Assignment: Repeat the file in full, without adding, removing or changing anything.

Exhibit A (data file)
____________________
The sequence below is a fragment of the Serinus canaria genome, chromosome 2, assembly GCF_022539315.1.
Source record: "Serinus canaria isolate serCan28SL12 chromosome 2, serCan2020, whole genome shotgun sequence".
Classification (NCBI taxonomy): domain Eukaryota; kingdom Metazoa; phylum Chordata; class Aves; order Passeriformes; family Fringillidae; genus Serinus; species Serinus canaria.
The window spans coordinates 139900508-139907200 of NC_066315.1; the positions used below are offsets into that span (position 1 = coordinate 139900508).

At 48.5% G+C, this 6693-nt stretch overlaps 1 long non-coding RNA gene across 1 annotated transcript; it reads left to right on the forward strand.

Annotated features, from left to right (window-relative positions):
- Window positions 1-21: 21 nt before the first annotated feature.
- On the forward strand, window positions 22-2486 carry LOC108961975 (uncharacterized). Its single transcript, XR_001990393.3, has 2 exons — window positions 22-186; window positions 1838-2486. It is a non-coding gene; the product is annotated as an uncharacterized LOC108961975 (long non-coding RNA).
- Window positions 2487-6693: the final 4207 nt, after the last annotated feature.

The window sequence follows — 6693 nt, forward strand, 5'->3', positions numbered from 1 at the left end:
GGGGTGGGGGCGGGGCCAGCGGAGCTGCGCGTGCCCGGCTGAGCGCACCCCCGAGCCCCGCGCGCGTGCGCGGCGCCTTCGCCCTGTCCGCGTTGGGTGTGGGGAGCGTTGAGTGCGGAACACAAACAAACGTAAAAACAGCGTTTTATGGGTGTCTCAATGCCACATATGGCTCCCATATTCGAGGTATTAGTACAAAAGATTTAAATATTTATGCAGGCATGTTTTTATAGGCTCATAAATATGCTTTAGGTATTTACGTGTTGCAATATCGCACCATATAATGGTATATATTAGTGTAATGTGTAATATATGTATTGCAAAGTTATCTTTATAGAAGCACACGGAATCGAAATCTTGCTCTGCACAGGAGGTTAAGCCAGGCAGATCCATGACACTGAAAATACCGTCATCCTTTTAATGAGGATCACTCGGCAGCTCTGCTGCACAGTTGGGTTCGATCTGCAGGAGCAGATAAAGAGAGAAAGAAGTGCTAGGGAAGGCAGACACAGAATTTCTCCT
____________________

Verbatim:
The sequence below is a fragment of the Serinus canaria genome, chromosome 2, assembly GCF_022539315.1.
Source record: "Serinus canaria isolate serCan28SL12 chromosome 2, serCan2020, whole genome shotgun sequence".
Classification (NCBI taxonomy): domain Eukaryota; kingdom Metazoa; phylum Chordata; class Aves; order Passeriformes; family Fringillidae; genus Serinus; species Serinus canaria.
The window spans coordinates 139900508-139907200 of NC_066315.1; the positions used below are offsets into that span (position 1 = coordinate 139900508).

At 48.5% G+C, this 6693-nt stretch overlaps 1 long non-coding RNA gene across 1 annotated transcript; it reads left to right on the forward strand.

Annotated features, from left to right (window-relative positions):
- Window positions 1-21: 21 nt before the first annotated feature.
- On the forward strand, window positions 22-2486 carry LOC108961975 (uncharacterized). Its single transcript, XR_001990393.3, has 2 exons — window positions 22-186; window positions 1838-2486. It is a non-coding gene; the product is annotated as an uncharacterized LOC108961975 (long non-coding RNA).
- Window positions 2487-6693: the final 4207 nt, after the last annotated feature.

The window sequence follows — 6693 nt, forward strand, 5'->3', positions numbered from 1 at the left end:
GGGGTGGGGGCGGGGCCAGCGGAGCTGCGCGTGCCCGGCTGAGCGCACCCCCGAGCCCCGCGCGCGTGCGCGGCGCCTTCGCCCTGTCCGCGTTGGGTGTGGGGAGCGTTGAGTGCGGAACACAAACAAACGTAAAAACAGCGTTTTATGGGTGTCTCAATGCCACATATGGCTCCCATATTCGAGGTATTAGTACAAAAGATTTAAATATTTATGCAGGCATGTTTTTATAGGCTCATAAATATGCTTTAGGTATTTACGTGTTGCAATATCGCACCATATAATGGTATATATTAGTGTAATGTGTAATATATGTATTGCAAAGTTATCTTTATAGAAGCACACGGAATCGAAATCTTGCTCTGCACAGGAGGTTAAGCCAGGCAGATCCATGACACTGAAAATACCGTCATCCTTTTAATGAGGATCACTCGGCAGCTCTGCTGCACAGTTGGGTTCGATCTGCAGGAGCAGATAAAGAGAGAAAGAAGTGCTAGGGAAGGCAGACACAGAATTTCTCCT